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Managing Crisis: How to Minimize the Impact of Emergencies on Work

Thursday, September 23, 2021

National Preparedness Month imageAs you prepare for emergencies at home in honor of National Preparedness Month, it’s also a good idea to consider how emergencies might impact work.

While emergencies may not be avoidable, with careful planning, you can minimize the frustration that emergencies cause you and coworkers. Here are three tips to help you manage the chaos that threatens to exhaust your leave balances and bottleneck work projects.

1. Draft a plan of attack. What would you do if you or a close family member caught COVID-19, got in a bad car wreck or your child’s school closed its doors? Write down a plan to safeguard work now so any negative impact on others at work is reduced later.

Try to think about three possible emergencies and write a plan to reduce the negative impact. Make a habit of reviewing and updating your plan quarterly so you are ready when disaster knocks at your door. Perhaps you need help from family and friends. Be sure to confirm their support now before the emergency call comes. Anticipating “what if scenarios” and working on solutions in advance will lessen any anxiety you might feel in a real emergency.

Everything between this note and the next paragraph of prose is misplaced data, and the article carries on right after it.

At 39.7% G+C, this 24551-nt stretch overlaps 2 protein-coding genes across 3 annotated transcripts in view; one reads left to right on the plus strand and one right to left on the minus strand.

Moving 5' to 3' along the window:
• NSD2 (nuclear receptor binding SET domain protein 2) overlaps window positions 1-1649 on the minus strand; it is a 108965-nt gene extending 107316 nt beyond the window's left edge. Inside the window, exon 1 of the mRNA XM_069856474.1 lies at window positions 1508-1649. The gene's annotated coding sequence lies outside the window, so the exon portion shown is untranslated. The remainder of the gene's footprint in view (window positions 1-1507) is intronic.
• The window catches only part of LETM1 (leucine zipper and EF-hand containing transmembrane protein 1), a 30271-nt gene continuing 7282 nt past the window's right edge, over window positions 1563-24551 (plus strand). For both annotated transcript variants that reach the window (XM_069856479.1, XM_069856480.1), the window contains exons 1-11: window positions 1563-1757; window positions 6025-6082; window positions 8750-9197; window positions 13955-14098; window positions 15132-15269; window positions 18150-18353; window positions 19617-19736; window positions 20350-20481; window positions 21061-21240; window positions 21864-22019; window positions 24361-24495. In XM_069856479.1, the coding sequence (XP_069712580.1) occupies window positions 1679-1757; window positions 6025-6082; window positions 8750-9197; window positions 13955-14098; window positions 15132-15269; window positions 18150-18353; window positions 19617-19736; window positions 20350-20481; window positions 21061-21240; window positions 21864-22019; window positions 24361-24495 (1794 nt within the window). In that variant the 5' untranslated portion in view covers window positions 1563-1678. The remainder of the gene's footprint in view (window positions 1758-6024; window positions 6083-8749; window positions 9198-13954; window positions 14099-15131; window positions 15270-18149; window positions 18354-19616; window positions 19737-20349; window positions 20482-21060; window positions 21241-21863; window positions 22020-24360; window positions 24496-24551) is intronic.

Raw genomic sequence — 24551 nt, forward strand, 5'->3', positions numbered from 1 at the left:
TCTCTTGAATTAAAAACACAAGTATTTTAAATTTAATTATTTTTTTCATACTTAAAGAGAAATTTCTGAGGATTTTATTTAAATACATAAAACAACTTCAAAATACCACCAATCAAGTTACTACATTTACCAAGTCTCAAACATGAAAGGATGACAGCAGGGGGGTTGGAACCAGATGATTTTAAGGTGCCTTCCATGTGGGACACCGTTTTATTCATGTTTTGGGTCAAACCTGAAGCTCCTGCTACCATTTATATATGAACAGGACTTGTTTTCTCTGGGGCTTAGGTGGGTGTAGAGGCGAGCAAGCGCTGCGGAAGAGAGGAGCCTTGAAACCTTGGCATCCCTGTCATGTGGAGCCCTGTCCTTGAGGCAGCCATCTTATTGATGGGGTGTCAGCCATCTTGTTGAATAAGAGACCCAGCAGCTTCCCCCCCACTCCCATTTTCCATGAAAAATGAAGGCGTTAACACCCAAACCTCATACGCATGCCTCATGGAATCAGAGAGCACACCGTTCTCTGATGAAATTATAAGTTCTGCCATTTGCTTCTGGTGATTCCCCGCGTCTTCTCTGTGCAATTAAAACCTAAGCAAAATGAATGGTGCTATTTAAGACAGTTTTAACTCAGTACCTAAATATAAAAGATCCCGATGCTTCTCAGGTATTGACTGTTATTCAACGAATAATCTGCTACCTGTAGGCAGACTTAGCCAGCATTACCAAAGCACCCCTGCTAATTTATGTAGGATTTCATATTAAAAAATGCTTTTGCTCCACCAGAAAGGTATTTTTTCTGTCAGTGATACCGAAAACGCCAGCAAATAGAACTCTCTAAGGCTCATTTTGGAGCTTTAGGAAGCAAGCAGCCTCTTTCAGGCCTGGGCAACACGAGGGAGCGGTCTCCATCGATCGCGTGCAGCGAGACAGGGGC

Focusing on the COVID-19 example, consider who would need to take over any deadline projects during the time you are on leave. Do you have access to work passwords at home, so you can easily share information with others in an emergency? What projects are pressing and can’t wait? It’s important that your files and emails regarding pressing projects are organized in a way that will make it less of a headache for someone else to step into your shoes.

2. Map out your organization system. Prepare a list of paper and electronic file names for your most pressing projects and a path for how to locate them. Having a description of how your filing system works will be invaluable to others. If you don’t already have a system in place, start with alphabetical order.

3. Eliminate surprises. Plan to meet with your supervisor weekly, if possible, to discuss your work projects, priorities for the week and contingency plans.

By taking these steps, being called for jury duty or any other unplanned task won’t cause you mental stress and vital work can continue.

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